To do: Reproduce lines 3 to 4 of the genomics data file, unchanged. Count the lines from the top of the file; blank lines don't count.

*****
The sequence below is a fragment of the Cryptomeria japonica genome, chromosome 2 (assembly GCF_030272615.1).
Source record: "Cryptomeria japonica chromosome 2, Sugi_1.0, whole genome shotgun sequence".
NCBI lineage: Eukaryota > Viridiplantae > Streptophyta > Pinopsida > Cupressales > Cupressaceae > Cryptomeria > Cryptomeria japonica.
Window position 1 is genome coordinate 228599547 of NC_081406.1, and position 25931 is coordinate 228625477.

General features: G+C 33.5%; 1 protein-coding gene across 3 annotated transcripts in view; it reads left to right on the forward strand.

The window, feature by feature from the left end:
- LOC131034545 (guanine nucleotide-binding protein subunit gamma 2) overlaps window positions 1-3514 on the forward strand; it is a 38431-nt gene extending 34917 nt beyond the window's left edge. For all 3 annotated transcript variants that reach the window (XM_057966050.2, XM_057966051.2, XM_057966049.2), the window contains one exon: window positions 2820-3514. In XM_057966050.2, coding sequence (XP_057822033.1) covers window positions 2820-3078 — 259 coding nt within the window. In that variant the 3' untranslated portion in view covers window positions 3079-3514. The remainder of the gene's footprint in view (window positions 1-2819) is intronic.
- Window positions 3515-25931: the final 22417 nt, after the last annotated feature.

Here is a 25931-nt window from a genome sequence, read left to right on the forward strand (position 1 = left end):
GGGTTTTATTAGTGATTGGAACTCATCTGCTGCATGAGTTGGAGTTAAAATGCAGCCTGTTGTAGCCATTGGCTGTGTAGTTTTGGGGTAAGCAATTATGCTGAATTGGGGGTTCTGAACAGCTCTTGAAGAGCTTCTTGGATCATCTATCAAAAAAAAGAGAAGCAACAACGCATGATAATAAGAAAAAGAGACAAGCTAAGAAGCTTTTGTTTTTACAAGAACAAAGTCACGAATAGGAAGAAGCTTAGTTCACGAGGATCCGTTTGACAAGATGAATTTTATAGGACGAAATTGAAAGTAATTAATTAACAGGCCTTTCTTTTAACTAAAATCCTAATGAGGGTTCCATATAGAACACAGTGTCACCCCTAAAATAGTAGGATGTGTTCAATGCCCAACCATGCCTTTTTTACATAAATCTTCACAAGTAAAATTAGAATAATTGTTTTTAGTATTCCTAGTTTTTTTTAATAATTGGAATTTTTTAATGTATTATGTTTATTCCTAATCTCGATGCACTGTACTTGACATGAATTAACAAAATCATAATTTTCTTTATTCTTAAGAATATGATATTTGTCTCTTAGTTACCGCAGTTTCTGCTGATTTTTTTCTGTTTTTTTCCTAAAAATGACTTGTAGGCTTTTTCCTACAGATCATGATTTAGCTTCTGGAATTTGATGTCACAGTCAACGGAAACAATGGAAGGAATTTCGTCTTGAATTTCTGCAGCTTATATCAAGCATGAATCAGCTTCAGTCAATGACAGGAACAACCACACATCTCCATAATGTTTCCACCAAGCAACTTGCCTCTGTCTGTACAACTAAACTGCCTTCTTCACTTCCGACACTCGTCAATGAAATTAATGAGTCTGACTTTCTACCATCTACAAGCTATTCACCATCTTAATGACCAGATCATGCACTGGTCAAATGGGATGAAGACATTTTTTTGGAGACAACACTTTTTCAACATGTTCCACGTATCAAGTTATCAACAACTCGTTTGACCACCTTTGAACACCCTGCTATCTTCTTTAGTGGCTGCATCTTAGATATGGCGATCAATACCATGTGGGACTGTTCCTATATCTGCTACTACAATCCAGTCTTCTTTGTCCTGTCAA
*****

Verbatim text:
NCBI lineage: Eukaryota > Viridiplantae > Streptophyta > Pinopsida > Cupressales > Cupressaceae > Cryptomeria > Cryptomeria japonica.
Window position 1 is genome coordinate 228599547 of NC_081406.1, and position 25931 is coordinate 228625477.